Factors affecting somatic embryogenesis
Somatic embryogenesis is a useful technique to develop plants. But, did you know about the factors that affect the success of this method?
Somatic embryogenesis is a process in which embryo-like structures are produced using somatic tissues. These embryo-like structures then develop into a whole plant using different culture mediums.
If you are new to this topic, then it might be interesting for you to know more about somatic embryogenesis. We have discussed it briefly in our article on "Somatic embryogenesis for plant tissue culture".
In plant tissue culture most methods perform well for most plant species, however, certain plant species react better to specific methods. Have you ever wondered why this happens? Or what are the factors that actually influence the success rate of a specific method?
Let us discuss today different factors that affect somatic embryogenesis:
Plant growth regulators
Auxin is an important PGR for this method. Auxin generally promotes cell enlargement, adventitious bud formation, and root initiation. They are also responsible for apical dominance and suppression of lateral bud formation. When it is present in the media for somatic embryogenesis, it promotes callus proliferation and inhibits the differentiation of callus cells into specific plant organs.
However, for obtaining mature embryos, auxin is not added to the media. The concentration of auxin decides the pace at which callus is going to develop further. According to scientists, auxin initiates somatic embryogenesis by inducing stress response in plant cells.
Cytokinin is an important growth regulator as well for tissue culture. It induces cell division in the explants. It also helps in delaying the aging process (also called 'senescence') and influences the transport of auxins. The most commonly used cytokinin for inducing somatic embryogenesis is 'TDZ (thidiazuron)' as it can help with in vitro shoot regeneration during somatic embryogenesis.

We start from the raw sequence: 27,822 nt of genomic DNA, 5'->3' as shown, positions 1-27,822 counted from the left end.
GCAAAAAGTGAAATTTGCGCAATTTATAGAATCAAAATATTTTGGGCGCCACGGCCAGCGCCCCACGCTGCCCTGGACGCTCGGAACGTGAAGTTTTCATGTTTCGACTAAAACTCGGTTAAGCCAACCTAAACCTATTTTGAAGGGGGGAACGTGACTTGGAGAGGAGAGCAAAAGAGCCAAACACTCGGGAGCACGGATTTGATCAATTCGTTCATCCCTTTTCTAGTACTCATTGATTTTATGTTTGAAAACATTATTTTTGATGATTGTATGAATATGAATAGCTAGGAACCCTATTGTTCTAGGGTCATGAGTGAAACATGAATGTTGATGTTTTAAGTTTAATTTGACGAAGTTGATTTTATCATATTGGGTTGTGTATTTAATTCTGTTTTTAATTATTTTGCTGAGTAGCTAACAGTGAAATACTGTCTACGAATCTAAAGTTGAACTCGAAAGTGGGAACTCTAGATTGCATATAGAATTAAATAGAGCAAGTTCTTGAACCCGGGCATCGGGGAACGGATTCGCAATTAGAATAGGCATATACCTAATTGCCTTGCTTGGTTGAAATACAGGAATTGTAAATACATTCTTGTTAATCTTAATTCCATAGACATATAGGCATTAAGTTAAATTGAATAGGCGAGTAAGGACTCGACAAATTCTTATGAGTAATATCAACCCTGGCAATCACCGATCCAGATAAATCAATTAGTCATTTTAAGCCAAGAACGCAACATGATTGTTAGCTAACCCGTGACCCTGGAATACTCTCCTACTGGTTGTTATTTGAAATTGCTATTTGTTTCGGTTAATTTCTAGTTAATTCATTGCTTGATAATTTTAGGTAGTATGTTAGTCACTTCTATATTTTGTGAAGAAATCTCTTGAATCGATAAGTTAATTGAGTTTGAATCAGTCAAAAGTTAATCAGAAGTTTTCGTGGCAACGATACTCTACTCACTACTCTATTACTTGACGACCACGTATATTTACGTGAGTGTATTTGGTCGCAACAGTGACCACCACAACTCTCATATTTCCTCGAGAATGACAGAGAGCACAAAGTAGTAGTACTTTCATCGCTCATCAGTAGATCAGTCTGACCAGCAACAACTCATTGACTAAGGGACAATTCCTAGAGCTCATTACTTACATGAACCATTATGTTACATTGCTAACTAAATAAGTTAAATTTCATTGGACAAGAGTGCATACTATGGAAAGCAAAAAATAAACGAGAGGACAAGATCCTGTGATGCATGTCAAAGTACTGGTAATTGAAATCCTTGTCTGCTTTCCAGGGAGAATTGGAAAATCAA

Nature of explant, explant genotype and culture conditions
The key point here is that several explants can be used for somatic embryogenesis. However, the correct development stage in which an explant is derived from the mother plant determines the progress in the initiation of embryogenic callus. According to scientists, it is always good to choose young or juvenile explants as they yield more somatic embryos than older explants.
Why is the type of explant tissue important? It is because different explant tissues from the same mother plant produce embryogenic cells at different frequencies. They would even require different concentrations of growth regulators for the induction of somatic embryos. Thus, the type and age of the explant play an important role in somatic embryogenesis.
Apart from these, one of the important factors to keep in mind is the genotype. Not all genotypes react to somatic embryogenesis. For example, in the case of hybrid tea roses, somatic embryogenesis could be induced only in two cultivars out of five.
Light and activated charcoal
For efficient somatic embryogenesis, it has been recommended to store calluses in reduced light intensity or in darkness. You need to do this to reduce the production of inhibitory compounds such as phenolic acids, etc. from tissues in the culture medium. These compounds lead to the oxidation of tissues in a culture which in turn causes tissue browning. When the tissues turn brown, they inhibit the activities of various important proteins, slowing down or inhibiting somatic embryo development. Thus continuous lighting is harmful to develop healthy plantlets.